A Davenport dentist and his wife are, uh, “impacted” by ballroom dancing.

Dr. Lynn Griebahn Jr. and his wife, Brenda, say that their hobby has increased their physical and mental abilities. The Griebahns, who dance together almost every day, have been dancing for eight years and have competed for four years.

The Griebahns, now 58, were 50 when they heard television and radio host and musician John Tesh discuss the benefits of dancing.

“He said the best way to minimize your risk of Alzheimer’s is to do ballroom dancing and learn martial arts,” said Lynn, who also learned kung fu.

A friend, he said, is 60 and is debilitated by Alzheimer’s disease.

“One of the things I learned is that gross motor movement actually prevents Alzheimer’s more than we think,” he said. Large movements, such as those required in ballroom dancing, are more difficult for the brain, he said.

“When you do a complex movement with your brain, like a rumba, that takes a lot of memory,” he said.

They decided to pursue ballroom dancing as a hobby, something they could do together. They are members of USA Dance, a sanctioning association.

In 2012, they competed for the first time in a national competition in Chicago.

“We went into competition with all these people who had been dancing for 20 years. We got 17 out of 17 couples,” Griebahn said. He comforted his wife, who was in tears. “Brenda, next year we’re going to win,” he promised her, and so they did in their age category.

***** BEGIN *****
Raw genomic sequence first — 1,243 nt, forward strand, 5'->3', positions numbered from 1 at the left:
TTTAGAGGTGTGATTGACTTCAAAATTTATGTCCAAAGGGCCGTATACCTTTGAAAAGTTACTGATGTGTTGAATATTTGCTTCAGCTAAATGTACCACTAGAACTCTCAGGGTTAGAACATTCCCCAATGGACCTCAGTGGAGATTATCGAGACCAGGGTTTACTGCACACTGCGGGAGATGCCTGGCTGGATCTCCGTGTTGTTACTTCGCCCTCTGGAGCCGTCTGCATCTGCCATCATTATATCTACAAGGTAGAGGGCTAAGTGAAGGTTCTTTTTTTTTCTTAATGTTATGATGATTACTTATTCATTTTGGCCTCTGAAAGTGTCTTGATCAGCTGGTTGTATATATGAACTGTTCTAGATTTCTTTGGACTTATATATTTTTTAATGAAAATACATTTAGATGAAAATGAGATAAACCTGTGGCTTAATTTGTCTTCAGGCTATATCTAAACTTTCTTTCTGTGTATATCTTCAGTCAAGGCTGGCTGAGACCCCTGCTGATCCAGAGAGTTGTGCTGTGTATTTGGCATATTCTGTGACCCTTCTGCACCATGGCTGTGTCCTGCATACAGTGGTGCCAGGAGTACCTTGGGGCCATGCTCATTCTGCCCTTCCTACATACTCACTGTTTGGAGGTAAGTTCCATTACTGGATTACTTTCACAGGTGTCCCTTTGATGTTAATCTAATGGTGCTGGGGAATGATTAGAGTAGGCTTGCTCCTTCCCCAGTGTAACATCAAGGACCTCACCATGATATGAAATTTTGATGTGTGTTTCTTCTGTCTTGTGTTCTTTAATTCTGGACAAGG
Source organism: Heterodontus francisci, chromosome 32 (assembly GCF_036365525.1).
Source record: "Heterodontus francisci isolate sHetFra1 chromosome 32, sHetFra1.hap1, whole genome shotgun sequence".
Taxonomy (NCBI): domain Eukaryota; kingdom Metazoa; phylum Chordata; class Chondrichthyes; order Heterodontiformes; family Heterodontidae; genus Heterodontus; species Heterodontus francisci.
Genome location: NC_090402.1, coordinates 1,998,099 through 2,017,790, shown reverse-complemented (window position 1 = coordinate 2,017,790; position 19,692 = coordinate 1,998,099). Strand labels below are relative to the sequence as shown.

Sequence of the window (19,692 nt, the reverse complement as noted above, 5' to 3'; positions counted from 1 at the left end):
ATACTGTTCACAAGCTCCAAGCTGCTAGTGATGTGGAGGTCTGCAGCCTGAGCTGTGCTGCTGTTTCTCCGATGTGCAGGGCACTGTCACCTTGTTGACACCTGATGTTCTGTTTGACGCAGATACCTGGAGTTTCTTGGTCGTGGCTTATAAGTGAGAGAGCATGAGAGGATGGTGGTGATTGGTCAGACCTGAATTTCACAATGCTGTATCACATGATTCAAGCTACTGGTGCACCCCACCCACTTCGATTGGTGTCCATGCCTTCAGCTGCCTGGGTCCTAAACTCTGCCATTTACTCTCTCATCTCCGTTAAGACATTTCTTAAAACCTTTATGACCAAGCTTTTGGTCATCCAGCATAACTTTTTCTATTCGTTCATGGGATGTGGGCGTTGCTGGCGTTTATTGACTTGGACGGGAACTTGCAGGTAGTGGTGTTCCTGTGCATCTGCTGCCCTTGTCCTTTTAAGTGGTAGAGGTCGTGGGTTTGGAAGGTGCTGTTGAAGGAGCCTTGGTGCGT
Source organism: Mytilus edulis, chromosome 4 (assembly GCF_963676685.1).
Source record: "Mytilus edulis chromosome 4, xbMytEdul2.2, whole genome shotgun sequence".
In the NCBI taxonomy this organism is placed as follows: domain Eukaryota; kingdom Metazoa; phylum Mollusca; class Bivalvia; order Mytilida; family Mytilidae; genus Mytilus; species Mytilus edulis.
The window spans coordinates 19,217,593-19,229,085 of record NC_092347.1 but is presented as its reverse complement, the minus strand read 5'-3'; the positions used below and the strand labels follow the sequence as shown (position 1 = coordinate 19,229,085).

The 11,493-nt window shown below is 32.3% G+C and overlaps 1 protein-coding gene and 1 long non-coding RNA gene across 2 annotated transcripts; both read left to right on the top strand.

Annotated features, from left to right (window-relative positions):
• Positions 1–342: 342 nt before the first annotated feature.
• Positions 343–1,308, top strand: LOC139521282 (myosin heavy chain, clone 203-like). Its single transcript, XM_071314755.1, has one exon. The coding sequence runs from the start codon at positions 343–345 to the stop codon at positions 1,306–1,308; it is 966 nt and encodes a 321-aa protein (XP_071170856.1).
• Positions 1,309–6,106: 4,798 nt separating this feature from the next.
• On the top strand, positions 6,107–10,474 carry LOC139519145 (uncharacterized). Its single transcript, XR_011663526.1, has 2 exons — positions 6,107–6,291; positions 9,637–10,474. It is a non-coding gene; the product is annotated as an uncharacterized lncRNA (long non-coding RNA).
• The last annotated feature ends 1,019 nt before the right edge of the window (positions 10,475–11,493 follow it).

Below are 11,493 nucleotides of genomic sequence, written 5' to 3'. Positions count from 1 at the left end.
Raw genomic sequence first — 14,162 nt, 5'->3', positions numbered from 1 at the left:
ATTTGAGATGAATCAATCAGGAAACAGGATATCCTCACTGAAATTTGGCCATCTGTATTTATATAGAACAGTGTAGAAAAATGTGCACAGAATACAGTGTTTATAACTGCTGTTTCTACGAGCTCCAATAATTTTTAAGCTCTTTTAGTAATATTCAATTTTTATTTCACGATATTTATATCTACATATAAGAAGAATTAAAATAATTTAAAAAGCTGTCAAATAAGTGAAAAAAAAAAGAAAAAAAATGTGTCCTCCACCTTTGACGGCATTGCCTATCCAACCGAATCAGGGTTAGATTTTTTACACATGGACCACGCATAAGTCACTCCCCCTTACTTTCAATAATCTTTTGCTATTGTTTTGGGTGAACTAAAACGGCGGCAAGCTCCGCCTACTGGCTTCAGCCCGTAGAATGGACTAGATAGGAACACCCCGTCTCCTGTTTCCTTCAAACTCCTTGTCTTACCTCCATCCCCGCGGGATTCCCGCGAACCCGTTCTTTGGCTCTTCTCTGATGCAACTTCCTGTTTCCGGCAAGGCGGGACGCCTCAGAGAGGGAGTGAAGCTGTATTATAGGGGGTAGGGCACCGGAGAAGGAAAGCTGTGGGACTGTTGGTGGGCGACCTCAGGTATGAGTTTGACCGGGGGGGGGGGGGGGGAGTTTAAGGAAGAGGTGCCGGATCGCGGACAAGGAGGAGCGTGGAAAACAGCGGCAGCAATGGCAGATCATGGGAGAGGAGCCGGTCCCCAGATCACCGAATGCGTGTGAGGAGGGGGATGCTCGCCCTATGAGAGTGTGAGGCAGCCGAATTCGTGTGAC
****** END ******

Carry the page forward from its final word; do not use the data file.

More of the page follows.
Now the Griebahns, who have a coach, have sunk their teeth into ballroom dancing. They dance at several qualifying events annually. They are not professionals, he emphasized. They do 11 dances, all of which require certain movements. The waltz, for instance, involves 50 different types of steps, he said.

He admits he is very competitive. Some time ago, their competitors were friends “when they were beating us,” he said. “Now they won’t talk to us.”

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Dancing does not come naturally to Griebahn, who says his wife is graceful, but, “This is very, very hard for me.” Meanwhile, he says he “thinks better” and can make better decisions. And his physical reflexes have improved, too.

“We like to call ourselves ambassadors for dance,” said Brenda, who wishes other people could realize how much dancing can improve their physical and mental health.

“I’m in some of the best shape I’ve been in since I was in college,” said Brenda, who used to teach aerobic dance exercise. “It’s a great cardio workout as well, especially if you stay on the dance floor.”

She thinks “Dancing with the Stars” and other dance-based television shows have helped make dancing more popular.

She is happy to see younger people embracing the activity.

“When we go to a competition, the college kids come. Those are the biggest group of people that are dancing right now, and our age is actually the fastest-growing.”

Additionally, the sparkly attire is an attraction, she said. “It’s fun to dress up and be a fairy princess.”

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Film critic/reporter since 1985 at Quad-City Times. Broadcast Film Critics Association member. College instructor for criminal justice, English and math. Serves on Safer Foundation and The Salvation Army advisory boards. Member of St. Mark Lutheran Church